Hot Spot: Dorchester
This Dorset town offers everything from Hardy-esque cottages to the 'new vernacular'of Poundbury, says Robert Liebman
Wednesday 19 November 2003
Dorchester gives you two towns for the price of one: the venerable county town commemorated by Thomas Hardy, and the Prince of Wales's Poundbury village. Framing the original town - and illustrating its rich and varied history - are Thomas Hardy's cottage in Higher Bockhampton and his final home Max Gate, the huge hill fort Maiden Castle and, to its north, Poundbury hill fort and Roman aqueduct. The former Poundbury Farm on Duchy of Cornwall land is the site of the new "vernacular" village.
The town is less than 10 miles from the fossil-rich Jurassic Coast World Heritage Site. "Dorset remains a particularly popular area for those wishing to retire or seeking peace and quiet in beautiful, unspoilt countryside," says Julian Bunkall of Jackson-Stops & Staff. "Dorchester has excellent shopping facilities, a main line railway station to London Waterloo, the county hospital and an increasing number of good restaurants. Poundbury village is now well established and is rapidly expanding." In at least one respect, it has been too successful: "The original idea was to attract first-time buyers, but minimum prices now are about £230,000 - out of their range."
Sue Burden of Connells confirms that in Dorchester generally, there are virtually no first-time buyers: "The majority of people moving into the town are over-50s, often buying a second home with the view to retiring here." But young families find Dorchester prices congenial: "Many people commute to Poole and Bournemouth because our property prices compare favourably with those towns. We have several sought-after schools, and buyers pay higher prices to be in certain catchment areas, for example, in Manor Park."
Area residents include comedian Martin Clunes, Gosford Park's Oscar-winning writer Julian Fellows, and Eric Clapton. "Sailing on the coast, golf on one of the many courses and hunting with one of the two local packs tempt many newcomers," says Peter Lewis of Stacks Property Search.
Polly Talbot of Goadsby & Harding says that despite rumours of a slow-down, she continues to receive many enquiries from London and the Home Counties. "Second homes are popular with investors, and new country-style properties appeal to retirees. Prince Charles has highlighted the popularity of the vernacular style, and new-build homes are no longer a poor relation. Using thatch and slate is authentic and traditional, and building a home that looks old is as good as old."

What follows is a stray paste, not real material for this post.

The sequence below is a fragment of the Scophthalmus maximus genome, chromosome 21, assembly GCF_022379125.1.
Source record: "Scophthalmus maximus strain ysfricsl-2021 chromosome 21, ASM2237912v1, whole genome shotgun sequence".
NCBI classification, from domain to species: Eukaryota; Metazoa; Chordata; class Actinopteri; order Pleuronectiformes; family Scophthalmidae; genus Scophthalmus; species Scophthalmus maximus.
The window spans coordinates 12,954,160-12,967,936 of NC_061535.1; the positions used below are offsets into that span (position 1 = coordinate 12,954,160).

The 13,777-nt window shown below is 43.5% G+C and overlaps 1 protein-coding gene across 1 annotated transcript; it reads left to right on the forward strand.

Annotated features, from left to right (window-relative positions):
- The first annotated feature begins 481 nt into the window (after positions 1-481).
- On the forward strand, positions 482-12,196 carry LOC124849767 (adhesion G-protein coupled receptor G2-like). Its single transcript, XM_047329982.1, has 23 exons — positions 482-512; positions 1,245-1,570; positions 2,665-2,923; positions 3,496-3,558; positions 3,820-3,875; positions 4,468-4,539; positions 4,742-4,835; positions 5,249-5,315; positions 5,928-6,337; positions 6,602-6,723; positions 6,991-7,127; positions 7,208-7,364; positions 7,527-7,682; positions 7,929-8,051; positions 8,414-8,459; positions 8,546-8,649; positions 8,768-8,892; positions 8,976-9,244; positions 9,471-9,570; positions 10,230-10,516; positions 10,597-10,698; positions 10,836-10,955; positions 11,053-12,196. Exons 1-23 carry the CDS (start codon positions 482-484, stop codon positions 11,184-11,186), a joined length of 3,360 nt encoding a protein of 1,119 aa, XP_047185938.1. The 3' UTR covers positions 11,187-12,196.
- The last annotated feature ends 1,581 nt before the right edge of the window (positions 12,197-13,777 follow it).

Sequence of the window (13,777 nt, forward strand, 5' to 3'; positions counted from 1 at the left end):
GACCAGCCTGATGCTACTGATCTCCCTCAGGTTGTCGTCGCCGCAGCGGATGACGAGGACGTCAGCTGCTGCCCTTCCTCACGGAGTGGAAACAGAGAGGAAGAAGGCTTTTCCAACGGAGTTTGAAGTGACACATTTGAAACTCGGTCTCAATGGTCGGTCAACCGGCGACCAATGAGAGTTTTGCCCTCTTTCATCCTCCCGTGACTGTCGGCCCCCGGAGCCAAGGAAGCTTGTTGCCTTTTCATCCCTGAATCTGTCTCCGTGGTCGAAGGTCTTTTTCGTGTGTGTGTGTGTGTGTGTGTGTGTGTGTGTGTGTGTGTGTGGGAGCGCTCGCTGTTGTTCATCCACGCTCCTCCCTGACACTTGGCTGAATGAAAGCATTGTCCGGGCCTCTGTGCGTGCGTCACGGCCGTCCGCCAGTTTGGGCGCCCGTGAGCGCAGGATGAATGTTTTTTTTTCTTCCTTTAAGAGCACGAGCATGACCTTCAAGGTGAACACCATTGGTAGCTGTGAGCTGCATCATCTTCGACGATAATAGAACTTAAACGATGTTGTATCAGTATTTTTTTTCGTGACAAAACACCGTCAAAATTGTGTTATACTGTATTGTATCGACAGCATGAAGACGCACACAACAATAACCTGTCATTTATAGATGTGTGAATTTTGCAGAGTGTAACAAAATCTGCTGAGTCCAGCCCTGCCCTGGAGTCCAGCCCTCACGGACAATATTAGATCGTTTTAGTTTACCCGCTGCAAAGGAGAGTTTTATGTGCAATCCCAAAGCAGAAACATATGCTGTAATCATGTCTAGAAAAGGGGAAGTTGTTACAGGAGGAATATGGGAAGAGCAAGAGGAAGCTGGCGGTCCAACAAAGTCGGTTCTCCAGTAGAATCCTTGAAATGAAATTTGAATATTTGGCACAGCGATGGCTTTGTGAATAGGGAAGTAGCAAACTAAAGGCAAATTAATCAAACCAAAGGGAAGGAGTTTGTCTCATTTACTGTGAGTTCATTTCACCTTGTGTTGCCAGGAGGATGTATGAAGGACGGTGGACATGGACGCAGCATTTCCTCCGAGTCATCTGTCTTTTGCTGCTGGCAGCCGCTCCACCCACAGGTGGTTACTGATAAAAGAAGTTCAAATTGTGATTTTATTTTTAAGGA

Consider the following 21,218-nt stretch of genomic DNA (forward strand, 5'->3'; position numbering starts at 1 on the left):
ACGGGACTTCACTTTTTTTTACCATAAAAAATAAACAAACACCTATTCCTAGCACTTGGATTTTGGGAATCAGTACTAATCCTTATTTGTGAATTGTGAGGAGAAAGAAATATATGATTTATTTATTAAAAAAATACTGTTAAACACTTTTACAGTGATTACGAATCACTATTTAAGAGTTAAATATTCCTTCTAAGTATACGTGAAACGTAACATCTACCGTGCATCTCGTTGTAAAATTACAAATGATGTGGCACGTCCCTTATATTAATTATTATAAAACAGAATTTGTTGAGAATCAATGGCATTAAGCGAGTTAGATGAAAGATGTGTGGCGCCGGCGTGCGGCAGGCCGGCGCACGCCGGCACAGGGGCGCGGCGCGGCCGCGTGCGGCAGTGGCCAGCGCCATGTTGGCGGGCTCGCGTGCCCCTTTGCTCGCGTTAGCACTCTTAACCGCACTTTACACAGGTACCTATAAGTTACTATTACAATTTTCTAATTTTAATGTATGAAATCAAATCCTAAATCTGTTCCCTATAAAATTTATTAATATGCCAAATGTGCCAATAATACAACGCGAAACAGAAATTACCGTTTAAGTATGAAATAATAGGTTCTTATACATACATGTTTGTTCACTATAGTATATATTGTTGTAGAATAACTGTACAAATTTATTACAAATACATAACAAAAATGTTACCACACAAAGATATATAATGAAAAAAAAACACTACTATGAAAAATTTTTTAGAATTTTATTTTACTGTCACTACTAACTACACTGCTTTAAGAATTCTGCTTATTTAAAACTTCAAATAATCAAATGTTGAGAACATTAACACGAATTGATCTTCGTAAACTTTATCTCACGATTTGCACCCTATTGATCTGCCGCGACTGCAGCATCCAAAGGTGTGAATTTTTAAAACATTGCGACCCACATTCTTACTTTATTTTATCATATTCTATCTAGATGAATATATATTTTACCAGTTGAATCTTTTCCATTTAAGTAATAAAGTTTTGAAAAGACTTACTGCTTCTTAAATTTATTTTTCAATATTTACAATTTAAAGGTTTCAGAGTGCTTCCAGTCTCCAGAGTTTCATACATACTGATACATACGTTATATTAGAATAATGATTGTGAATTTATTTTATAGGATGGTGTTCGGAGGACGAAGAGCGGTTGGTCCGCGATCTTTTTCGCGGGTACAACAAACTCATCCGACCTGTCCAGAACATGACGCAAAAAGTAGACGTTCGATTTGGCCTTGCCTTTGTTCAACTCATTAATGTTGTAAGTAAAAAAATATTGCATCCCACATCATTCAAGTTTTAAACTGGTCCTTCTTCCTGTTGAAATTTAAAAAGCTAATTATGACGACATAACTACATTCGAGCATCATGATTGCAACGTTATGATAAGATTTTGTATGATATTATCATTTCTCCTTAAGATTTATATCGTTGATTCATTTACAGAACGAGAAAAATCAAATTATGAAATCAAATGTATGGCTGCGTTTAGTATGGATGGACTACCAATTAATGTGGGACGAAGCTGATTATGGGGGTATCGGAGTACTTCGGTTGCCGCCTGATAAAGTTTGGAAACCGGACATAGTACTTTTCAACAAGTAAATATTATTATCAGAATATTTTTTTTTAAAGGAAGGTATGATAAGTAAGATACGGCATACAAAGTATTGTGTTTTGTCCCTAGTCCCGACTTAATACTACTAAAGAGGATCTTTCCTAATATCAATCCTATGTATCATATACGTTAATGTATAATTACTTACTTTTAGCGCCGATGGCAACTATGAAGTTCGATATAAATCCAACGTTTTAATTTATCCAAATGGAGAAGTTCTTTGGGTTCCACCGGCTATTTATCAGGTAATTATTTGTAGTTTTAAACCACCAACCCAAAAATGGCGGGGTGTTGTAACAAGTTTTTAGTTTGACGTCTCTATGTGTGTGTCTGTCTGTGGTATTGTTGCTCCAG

Dorchester East station serves Eastleigh, Bristol, Exeter and Bournemouth international airport. Dorchester South station serves London Waterloo, two and a half hours away.
Waitrose, Somerfield, Tesco and Goulds department store are in the town. The traditional Wednesday market has hundreds of stalls, and there is also a farmers' market.
Sport and leisure
Thomas Hardye [sic] Leisure Centre has a pool, gym, aerobics and badminton. Borough Gardens offers tennis and bowls.
The multi-screen Plaza Cinema and Dorchester Arts Centre offer film, drama, dance, music, literature and other events. Line dancers queue at the Corn Exchange, which also hosts art exhibitions. St Mary's Church hosts concerts, and the Dorchester Festival is held every two years.
Museums and attractions
Dorset County Museum contains the contents Hardy's study. Other attractions include the Dinosaur Museum, Tutankhamun Exhibition, Teddy Bear House, the Keep Military Museum and the Grade I-listed Wolfeton House. The Hardy trail includes his birthplace at Higher Bockhampton, the family home Max Gate, and Stinsford Churchyard, which contains only his heart (his ashes are in Westminster Abbey).
Connells is selling a three-bed first-floor flat with mezzanine floor, triple-aspect living room and parking near the town centre for £250,000, and a newly converted two-bed flat in Herrison House, with communal grounds, tennis courts and cricket pitch in Charlton Down for £169,950.
A five-bed three-storey period terrace near the town centre is £299,950 at Goadsby & Harding. A four-bed listed cottage with thatched roof in Charminster is £345,000 at Jackson-Stops & Staff.
A Grade II-listed thatched terrace in Tolpuddle, Dorchester with an L-shaped double bedroom (two single bedrooms merged) is £175,000 at Connells.
A new detached three-bed chalet bungalow with open fireplace in Puncknowle is £310,000, at Humberts. A Scandinavian-style two-bed timber lodge home overlooking open countryside in Corscombe is £139,950 at Humberts; tenure is "freehold share and held on a long lease".
Crockway House, a six-bed 10-acre home with a lake and River Frome frontage, c.£825,000 at Humberts. Birkin House is arranged as a B&B and flat; £1m at Knight Frank.
Bellway has converted the Grade II-listed former Herrison Hospital into flats and new-build houses; from £180,000 for a three-bed semi (01305 259472). Morrish Builders is selling flats and houses in Dorchester, Poundbury, Stratton, Drimpton and Maiden Newton. The agent is Connells.
Connells, 01305 266755; Goadsby & Harding, 01305 213213; Humberts, 01308 422215; Jackson-Stops, 01305 262123; Knight Frank, 01935 812236; Stacks, 01300 320480.
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